Anastylosis

License:

Creative Commons License
Share

Anastylosis is an archeological term defined as: the archeological reassembly of ruined monuments from fallen or decayed fragments, incorporating new materials when necessary. This is very close to a description of how I see my work, except that I often do this process in reverse. I take monuments or symbols and break them down into fragments, incorporate some new material and put them back together as objects that confront issues I feel are critical to contemporary society.

32x48x3 inches, deconstructed American Flag, needles, mono print

32x48x3 inches, deconstructed American Flag, needles, mono print

22x60 inches, screen print on paper

Like an archeologist these works are carefully researched with elements excavated from disparate places in geography, time and memory, then reinterpreted and reassembled as carefully created objects that carry an underlying sense of decay. I very much believe in the necessity of art as a way to understand the world and like Ernst Ficher that “art in a decaying society, if it is truthful, must also reflect decay.”

32x48x3 inches, deconstructed American Flag, needles, mono print

32x48x3 inches, deconstructed American Flag, needles, mono print

32x48x3 inches, deconstructed American Flag, needles, mono print

For this series I have taken apart Americans flags string by string, completely disassembling them and then reassembling them into two separate flags made only of vertical and horizontal strings respectively. The end of each string is threaded through a needle and then placed over prints of polarizing imagery and presented as a diptych. I feel that the extreme polarization we are currently experiencing: socially, economically, and politically is literally rending the fabric of America, so this work is a physical representation of the state of the Union. For me these vertical and horizontal strings once separated become paradigms for viewing the world, that now polarized as opposites can never fully integrate.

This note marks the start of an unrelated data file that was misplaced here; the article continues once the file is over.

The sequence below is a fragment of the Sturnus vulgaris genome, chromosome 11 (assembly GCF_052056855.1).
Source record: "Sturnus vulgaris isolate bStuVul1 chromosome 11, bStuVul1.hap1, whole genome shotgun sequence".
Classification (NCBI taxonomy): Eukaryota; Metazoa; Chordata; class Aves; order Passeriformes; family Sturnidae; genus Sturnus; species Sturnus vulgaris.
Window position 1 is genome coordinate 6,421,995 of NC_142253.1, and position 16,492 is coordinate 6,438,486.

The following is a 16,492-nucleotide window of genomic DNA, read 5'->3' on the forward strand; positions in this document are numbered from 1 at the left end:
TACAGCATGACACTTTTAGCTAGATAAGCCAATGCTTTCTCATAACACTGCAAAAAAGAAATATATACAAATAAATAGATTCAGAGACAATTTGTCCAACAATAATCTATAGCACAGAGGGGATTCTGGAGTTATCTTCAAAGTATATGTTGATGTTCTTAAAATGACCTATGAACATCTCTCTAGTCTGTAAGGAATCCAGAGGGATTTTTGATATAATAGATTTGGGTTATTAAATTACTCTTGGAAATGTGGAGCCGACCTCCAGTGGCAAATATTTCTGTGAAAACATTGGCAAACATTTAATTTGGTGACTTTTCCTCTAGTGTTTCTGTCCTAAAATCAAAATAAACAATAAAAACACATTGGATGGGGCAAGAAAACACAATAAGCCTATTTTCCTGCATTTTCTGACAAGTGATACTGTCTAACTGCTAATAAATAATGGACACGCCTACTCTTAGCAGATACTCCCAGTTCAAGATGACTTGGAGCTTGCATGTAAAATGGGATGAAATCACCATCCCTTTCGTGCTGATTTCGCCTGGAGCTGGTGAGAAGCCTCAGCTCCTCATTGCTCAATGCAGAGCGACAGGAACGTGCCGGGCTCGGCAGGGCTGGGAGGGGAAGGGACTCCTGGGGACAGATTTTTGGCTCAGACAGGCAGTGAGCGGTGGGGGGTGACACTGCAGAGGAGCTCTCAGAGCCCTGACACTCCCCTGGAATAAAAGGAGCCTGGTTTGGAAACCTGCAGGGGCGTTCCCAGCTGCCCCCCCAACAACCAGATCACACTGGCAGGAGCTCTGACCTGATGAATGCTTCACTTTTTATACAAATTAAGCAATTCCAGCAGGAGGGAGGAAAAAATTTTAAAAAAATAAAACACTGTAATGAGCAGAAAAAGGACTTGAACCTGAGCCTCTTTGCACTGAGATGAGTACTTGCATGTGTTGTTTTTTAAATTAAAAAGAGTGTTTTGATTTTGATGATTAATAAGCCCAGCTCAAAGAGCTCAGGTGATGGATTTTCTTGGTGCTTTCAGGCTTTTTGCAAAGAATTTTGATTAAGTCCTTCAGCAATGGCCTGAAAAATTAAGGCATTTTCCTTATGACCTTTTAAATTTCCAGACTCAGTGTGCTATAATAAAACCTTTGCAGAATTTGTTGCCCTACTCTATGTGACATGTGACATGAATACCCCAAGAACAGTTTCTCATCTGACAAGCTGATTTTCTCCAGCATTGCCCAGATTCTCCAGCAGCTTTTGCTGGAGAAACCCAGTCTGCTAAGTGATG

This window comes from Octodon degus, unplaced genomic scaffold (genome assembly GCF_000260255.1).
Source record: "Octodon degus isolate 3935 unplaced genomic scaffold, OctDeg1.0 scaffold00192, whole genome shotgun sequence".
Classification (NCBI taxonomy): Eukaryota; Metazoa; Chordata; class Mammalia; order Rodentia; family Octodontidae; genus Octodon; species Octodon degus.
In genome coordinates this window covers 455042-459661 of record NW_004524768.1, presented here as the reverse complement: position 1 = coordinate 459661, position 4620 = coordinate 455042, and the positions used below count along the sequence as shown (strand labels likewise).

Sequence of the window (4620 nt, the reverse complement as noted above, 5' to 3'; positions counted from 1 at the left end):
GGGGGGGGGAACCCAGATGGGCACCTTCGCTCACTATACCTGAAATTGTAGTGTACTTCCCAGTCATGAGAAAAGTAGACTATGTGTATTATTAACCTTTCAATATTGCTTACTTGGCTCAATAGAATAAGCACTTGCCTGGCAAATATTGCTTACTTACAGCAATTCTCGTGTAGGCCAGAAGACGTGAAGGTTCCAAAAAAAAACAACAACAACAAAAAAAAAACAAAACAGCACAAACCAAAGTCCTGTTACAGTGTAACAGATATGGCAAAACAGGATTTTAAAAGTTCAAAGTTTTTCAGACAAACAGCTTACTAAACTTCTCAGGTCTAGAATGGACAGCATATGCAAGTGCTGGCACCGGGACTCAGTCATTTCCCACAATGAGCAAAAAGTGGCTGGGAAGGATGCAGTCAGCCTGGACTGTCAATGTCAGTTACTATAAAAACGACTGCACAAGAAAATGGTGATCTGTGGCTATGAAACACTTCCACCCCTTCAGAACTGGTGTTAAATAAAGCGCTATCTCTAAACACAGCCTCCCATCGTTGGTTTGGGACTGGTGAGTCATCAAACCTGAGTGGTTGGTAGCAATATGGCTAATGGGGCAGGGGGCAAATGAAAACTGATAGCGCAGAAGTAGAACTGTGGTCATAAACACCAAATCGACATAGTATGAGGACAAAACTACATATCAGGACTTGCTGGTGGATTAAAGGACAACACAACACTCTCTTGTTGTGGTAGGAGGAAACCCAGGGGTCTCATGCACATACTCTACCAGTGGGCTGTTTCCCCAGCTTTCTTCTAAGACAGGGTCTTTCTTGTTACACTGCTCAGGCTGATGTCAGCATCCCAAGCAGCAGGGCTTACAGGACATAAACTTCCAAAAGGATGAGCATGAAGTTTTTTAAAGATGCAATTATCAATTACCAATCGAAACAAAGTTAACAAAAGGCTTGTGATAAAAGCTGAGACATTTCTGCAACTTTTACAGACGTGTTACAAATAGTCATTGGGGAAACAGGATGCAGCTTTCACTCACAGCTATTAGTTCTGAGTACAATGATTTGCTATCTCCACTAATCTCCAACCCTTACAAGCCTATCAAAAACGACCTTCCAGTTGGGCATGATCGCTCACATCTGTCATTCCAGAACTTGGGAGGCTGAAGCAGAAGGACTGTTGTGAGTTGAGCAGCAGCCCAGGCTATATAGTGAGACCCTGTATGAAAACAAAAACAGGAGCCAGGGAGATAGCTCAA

32x48x3 inches, deconstructed American Flag, needles, mono print

32x48x3 inches, deconstructed American Flag, needles, mono print

32x48x3 inches, deconstructed American Flag, needles, mono print

32x48x3 inches, deconstructed American Flag, needles, mono print

In addition to the physical flags I have abstracted the string shapes into grids that have been screen printed over polarizing imagery as a print series. This felt very natural to the work as some of the imagery started off as posters, which were appropriated and re-imagined through the grid of these opposing world views.

32x48x3 inches, deconstructed American Flag, needles, mono print

32x48x3 inches, deconstructed American Flag, needles, mono print

32x48x3 inches, deconstructed American Flag, needles, mono print

32x48x3 inches, deconstructed American Flag, needles, mono print

32x48x3 inches, deconstructed American Flag, needles, mono print

32x48x3 inches, deconstructed American Flag, needles, mono print

44x30 inches, mono print screen print on paper

32x48x3 inches, deconstructed American Flag, needles, mono print

44x30 inches, mono print screen print on paper

44x30 inches, mono print screen print on paper

One Response to Anastylosis

  1. Pat MacAvoy says:

    Incidentally, October 5th is the anniversary of the death of former Supreme Court Justice Louis Brandeis (1856-1941), who was the first Jewish member of the United States Supreme Court. He once said, “America has believed that in differentiation, not in uniformity, lies the path to progress. It acted on this belief; it has advanced human happiness, and it has prospered.” For what it’s worth, his voice dates back multiple American generations.

    Your thoughts/reflections?